Inglourious Basterds (2009)
"I'll be chewed out. I've been chewed out before."
It's interesting, the way we treat history. Films set in the future do as they please, predicting tomorrow in a way it is unlikely to unfold, and no one bats an eye. But for films set in the past, we ask that certain markers be adhered to, whether the film is a documentary or openly fictional. We will allow certain elisions and anachronisms, but we know how the story ended before and, damn it, it had better end that way again. Thus, a curious dynamic is created in which happenstance is often paid undue reverence and movies are drained of much of their life by having to trot out stories whose finales are foreknown. All of this goes unsaid, accepted as if handed down on Mt. Sinai. But upon consideration, it is unnecessary. If a fictional story is told, why not one in which the major (not just minor) signposts are repainted? Why not create the ending we'd like, instead of the one our forebears and fate handed us?
Tarantino does just that with Inglourious Basterds. In disregarding convention, he creates something uniquely engaging and exciting, rather than the ubiquitous austere middlebrow WWII pic. Surely the film has its share of problems. It plays largely like a series of vignettes that never fully coalesce. While the film is engaging throughout, it does feel strangely trifling (though that may reflect Tarantino's outsized ambitions as much as anything inhering in the movie). The supporting characters (particularly the Basterds themselves) are mostly underdeveloped. And I can understand the viewpoint of those who are made slightly queasy at the portrayal of Jews turning as savage as Nazis (although I would respond that sometimes savagery necessitates savagery in kind; faced with the unspeakable, defense of others through brute force is not exactly uncommendable). I pay no attention to those who think that the film makes light of the plight of the Jewish people under the Third Reich. Indeed, the film shows its Jews (not just the Basterds, but even more so Melanie Laurent's young cinema owner) as strong-willed and brave. To suggest that this is somehow insufficiently reverent when held up against typical WWII fare depicting the Jewish people as weak-kneed, quivering milquetoasts in need of an Anglo-Saxon messiah is utter nonsense.
The main flaw, as noted, is the sense that the movie is a series of disconnected setpieces. While this may hold the film shy of being Tarantino's masterpiece (as he proclaims it to be via Brad Pitt), when the setpieces are this fine, that's not much of a complaint. The opening scene set on a farm in Nazi-occupied France is especially astonishing, playing simply as a 25-minute conversation from which one can scarcely unglue oneself and succinctly capturing the horror of the Nazi machine, thus justifying what is to come. It also masterfully introduces the central character, Col. Hans Landa (Christoph Waltz), who is charming, elegant, brilliant, and utterly depraved. Waltz gives a remarkably nuanced and controlled performance, and in the introductory scene Tarantino manages to tell us all we need to know about this masterful creation without ever resorting to clunky exposition or extraneous material.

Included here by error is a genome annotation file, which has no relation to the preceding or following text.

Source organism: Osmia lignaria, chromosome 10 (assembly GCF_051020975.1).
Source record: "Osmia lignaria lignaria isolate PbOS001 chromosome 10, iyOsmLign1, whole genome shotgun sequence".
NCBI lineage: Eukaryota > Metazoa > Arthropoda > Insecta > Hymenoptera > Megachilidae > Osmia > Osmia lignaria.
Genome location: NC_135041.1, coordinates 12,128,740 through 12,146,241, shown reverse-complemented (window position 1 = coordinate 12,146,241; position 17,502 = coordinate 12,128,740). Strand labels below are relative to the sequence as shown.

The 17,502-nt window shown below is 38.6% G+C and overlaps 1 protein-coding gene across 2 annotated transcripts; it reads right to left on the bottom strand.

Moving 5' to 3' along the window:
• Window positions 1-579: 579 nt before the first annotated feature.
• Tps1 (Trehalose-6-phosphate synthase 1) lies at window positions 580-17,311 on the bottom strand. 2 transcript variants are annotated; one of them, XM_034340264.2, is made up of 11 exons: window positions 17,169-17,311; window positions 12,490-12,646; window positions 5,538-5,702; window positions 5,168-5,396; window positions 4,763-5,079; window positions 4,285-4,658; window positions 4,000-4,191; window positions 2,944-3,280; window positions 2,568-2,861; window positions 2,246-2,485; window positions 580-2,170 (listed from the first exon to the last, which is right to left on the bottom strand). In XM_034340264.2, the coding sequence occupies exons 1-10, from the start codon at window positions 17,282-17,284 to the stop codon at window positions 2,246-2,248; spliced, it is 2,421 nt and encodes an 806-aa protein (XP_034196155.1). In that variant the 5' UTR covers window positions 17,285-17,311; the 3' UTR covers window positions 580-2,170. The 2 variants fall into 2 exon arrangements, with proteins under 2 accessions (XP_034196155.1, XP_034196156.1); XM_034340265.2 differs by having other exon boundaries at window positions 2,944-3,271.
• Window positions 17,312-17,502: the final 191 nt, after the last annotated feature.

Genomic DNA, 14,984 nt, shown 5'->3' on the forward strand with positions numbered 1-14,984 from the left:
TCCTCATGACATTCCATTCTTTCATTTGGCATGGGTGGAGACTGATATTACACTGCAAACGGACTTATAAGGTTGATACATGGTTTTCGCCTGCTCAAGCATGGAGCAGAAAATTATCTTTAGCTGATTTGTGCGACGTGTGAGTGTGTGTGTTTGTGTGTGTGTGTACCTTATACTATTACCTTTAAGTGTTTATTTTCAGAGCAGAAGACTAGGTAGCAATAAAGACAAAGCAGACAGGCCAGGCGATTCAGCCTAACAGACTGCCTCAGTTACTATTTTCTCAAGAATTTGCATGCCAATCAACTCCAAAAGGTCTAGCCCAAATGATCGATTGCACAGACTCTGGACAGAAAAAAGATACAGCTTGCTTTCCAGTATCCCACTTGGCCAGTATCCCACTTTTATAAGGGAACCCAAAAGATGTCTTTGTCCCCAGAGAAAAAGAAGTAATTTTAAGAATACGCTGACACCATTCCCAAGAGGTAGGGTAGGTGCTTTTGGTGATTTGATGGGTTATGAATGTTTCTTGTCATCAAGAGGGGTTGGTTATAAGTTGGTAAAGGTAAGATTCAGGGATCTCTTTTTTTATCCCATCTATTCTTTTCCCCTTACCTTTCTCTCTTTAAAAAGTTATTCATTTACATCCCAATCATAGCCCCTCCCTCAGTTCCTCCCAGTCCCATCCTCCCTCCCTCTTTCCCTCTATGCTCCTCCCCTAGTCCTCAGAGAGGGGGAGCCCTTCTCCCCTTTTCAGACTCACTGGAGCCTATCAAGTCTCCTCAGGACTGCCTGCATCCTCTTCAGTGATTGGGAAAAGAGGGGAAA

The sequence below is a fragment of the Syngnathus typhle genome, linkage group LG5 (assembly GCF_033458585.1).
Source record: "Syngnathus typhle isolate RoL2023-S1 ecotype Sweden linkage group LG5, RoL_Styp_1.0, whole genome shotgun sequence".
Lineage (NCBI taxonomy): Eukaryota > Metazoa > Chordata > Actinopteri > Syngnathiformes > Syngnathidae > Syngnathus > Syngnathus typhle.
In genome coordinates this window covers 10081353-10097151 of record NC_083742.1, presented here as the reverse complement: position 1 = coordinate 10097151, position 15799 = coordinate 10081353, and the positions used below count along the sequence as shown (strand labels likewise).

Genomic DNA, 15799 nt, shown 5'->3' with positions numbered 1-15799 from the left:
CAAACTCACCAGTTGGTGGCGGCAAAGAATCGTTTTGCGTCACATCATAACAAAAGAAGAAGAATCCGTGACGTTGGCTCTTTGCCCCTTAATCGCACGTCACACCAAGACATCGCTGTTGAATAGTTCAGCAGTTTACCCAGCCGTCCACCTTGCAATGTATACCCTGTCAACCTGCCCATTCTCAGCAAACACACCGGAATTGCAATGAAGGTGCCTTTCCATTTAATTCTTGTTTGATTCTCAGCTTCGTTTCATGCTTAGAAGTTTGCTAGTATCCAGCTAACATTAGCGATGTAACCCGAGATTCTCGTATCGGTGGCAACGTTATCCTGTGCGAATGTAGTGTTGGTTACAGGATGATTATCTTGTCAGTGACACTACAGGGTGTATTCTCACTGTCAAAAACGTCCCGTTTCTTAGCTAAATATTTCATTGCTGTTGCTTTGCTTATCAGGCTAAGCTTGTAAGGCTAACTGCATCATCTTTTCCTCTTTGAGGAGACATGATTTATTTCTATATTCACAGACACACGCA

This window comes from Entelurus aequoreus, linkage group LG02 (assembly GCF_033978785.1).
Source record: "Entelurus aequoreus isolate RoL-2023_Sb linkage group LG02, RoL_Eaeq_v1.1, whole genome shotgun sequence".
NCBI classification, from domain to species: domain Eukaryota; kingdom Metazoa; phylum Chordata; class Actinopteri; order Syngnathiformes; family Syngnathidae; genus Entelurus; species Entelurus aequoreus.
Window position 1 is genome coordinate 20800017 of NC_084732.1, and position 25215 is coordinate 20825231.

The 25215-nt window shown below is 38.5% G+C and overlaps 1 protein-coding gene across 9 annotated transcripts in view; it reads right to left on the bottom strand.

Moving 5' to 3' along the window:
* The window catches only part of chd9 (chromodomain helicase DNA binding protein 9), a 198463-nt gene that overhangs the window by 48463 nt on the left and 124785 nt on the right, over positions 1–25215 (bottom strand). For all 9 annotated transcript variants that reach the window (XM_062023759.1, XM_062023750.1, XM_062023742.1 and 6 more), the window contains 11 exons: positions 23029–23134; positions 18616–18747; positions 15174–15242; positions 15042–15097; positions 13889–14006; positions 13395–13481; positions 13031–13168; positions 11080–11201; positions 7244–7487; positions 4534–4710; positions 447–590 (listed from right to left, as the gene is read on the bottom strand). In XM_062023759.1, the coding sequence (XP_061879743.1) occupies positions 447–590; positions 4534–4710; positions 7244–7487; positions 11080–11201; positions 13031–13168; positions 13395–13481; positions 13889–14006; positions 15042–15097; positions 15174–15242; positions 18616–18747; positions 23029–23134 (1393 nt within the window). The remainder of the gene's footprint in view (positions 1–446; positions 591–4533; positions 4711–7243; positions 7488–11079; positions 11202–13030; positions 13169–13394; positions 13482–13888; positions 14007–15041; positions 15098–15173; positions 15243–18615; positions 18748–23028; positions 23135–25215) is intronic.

Equally good is Brad Pitt as Lt. Aldo Raine, the Tennesseean leader of the Basterds. Pitt provides an excellent counterpoint to Waltz's cool, controlled Landa, turning Raine into a brash, larger-than-life character. Pitt overacts in precisely the right way, delivering a hilarious performance and demonstrating once again why he is always disappointing as a leading man but always welcome as a supporting character. Melanie Laurent and Diane Kruger are also sublime as, respectively, a resourceful Jewish woman running a cinema under an assumed identity and a famous German actress working for the British (and perhaps others).
Tarantino's increasing prowess as a visual stylist is fully on display, with many beautiful compositions put on screen (particularly in the opening on the French dairy farm and the finale in the Paris theater). Kill Bill and Inglourious Basterds put Pulp Fiction to shame in this regard. And how fitting that a shoe should figure so prominently in the work of the cinema's fetishistic heir to Bunuel.
More impressive is his use of dialogue here. (I offer as but one example a bit involving King Kong, about which I will not comment except to say that it brilliantly sums up that film's underlying philosophy with a post-modern eye.) While Tarantino has long been praised for his writing, I have always found it to be wildly uneven. One can hear the lines delivered in Kill Bill, Vol. 2 and Death Proof, for example, and instantly know that they are the work of the same author, and instantly be entranced by one and repelled by the other. Certainly his words are always arch and written, wholly unnatural creations (I say this as observation, not condemnation), and the same is true here. But there is a measure of restraint, of care in this film that serves it well. Perhaps it is the historical setting which curtails the director's beloved spiels on Madonna songs or other pop culture minutiae. Whatever it is, it's refreshing and delightful. Not since Hitchcock have so many conversations unfolded so elegantly, so wittily, with such apparent civility and such latent dread.